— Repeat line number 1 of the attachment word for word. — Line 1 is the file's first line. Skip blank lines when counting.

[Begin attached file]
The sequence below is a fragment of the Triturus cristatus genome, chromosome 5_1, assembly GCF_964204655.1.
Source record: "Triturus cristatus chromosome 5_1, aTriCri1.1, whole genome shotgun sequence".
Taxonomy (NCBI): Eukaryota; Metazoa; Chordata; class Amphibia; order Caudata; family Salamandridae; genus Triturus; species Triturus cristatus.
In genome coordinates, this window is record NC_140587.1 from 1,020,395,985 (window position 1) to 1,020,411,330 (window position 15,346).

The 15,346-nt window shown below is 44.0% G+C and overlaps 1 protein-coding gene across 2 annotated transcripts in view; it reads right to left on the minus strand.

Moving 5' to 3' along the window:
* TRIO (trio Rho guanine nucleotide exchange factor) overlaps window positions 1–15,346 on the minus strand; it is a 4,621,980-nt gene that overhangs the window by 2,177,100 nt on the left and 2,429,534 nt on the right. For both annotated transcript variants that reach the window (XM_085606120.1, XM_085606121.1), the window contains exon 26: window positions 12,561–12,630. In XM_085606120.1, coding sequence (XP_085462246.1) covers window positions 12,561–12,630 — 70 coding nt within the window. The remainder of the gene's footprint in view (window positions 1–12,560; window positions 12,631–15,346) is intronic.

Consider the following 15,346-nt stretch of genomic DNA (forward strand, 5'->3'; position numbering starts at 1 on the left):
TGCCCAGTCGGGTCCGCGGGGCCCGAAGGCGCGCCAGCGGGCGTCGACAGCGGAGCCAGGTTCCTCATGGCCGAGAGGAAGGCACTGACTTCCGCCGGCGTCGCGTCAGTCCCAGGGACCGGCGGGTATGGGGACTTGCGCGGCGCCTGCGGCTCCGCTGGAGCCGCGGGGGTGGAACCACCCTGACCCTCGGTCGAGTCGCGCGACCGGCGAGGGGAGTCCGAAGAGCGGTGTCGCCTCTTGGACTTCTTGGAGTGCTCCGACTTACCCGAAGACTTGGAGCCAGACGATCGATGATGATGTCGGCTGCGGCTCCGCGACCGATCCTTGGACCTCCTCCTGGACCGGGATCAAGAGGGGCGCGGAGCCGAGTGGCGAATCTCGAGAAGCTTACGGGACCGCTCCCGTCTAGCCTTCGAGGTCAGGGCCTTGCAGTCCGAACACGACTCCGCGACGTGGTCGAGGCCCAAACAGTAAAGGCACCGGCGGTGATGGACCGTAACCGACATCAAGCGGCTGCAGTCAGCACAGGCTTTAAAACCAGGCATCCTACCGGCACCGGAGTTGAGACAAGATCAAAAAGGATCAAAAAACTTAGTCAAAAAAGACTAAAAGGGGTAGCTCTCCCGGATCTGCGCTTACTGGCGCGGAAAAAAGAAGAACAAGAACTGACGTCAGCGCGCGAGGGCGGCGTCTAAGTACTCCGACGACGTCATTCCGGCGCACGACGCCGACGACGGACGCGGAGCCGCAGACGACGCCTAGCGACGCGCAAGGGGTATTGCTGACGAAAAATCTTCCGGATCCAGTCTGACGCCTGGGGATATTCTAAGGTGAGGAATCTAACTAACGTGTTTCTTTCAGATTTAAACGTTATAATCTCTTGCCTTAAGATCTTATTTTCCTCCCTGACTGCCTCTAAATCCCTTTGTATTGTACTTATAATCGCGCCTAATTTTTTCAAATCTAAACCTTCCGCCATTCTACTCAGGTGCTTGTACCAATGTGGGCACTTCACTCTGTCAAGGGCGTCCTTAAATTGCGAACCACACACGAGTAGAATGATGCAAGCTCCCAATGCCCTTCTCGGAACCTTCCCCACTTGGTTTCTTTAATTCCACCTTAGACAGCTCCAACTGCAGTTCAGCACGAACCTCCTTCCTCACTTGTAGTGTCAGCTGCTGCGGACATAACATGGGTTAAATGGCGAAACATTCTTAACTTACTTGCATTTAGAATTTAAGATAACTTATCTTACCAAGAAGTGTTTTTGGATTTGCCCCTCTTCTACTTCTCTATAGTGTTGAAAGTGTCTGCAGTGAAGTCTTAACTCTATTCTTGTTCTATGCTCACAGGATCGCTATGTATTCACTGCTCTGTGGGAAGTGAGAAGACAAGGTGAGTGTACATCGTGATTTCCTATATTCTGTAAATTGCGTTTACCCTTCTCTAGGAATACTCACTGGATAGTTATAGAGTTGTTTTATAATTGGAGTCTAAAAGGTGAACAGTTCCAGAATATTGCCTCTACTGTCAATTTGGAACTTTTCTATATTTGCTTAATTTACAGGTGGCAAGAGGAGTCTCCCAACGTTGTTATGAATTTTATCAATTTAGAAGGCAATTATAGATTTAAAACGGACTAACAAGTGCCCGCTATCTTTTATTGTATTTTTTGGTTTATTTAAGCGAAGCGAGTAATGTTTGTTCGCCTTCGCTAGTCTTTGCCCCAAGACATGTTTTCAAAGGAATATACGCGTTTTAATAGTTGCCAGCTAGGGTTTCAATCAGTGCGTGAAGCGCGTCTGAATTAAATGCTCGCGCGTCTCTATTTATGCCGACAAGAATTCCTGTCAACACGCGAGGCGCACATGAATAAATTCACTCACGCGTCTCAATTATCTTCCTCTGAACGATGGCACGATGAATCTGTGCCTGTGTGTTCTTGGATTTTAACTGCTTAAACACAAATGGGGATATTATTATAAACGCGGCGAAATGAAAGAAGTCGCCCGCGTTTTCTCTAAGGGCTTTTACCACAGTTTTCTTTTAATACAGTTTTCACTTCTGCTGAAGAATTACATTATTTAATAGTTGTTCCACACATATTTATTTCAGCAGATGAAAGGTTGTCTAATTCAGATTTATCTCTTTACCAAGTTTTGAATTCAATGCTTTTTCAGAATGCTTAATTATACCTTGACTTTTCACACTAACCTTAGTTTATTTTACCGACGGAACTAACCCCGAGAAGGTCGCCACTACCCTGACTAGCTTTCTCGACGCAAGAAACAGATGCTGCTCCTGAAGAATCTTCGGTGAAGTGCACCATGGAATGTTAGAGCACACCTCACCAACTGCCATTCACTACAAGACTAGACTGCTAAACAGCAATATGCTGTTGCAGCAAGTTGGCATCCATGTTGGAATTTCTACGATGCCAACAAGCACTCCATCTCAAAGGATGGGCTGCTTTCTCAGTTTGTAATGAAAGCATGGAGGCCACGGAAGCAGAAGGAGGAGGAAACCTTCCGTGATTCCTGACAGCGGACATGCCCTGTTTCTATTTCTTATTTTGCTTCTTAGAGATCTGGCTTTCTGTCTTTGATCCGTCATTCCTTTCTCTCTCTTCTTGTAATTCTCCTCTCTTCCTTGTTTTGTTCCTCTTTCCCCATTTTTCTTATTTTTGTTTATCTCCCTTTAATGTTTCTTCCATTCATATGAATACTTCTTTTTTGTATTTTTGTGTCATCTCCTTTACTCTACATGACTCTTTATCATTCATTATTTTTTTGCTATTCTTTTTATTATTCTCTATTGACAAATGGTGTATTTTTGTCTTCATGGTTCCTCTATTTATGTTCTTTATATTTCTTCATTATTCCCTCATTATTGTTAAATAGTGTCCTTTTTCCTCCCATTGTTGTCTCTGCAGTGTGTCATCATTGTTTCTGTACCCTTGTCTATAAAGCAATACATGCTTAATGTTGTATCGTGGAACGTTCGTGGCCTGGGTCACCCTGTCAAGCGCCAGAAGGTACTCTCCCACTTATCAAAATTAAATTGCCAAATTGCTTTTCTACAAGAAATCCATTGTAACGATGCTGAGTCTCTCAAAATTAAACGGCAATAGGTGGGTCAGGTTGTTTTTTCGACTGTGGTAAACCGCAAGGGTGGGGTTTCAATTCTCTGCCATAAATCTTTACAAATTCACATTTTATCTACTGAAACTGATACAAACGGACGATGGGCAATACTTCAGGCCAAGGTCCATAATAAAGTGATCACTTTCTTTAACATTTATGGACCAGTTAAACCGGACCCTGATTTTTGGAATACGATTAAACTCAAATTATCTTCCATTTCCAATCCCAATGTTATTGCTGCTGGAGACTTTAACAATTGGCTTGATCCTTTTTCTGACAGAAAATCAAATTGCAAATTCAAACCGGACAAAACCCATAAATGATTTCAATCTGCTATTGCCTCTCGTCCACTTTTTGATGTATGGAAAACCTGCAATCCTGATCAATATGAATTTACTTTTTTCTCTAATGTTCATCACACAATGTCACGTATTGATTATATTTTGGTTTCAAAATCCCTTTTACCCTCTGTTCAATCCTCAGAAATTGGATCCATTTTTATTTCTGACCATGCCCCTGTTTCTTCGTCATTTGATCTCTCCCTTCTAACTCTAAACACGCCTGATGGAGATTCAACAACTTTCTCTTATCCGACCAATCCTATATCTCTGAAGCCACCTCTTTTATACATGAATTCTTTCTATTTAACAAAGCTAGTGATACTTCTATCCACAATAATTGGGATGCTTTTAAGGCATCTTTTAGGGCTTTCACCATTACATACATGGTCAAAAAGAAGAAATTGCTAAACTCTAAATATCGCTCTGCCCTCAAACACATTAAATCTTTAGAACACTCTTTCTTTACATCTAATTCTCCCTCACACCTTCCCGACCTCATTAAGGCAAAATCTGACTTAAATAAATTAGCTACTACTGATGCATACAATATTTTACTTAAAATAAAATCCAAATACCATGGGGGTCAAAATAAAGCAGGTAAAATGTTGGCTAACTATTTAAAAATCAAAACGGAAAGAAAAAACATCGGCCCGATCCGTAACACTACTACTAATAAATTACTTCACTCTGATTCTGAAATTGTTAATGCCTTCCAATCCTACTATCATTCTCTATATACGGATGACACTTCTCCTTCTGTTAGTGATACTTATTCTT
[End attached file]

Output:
The sequence below is a fragment of the Triturus cristatus genome, chromosome 5_1, assembly GCF_964204655.1.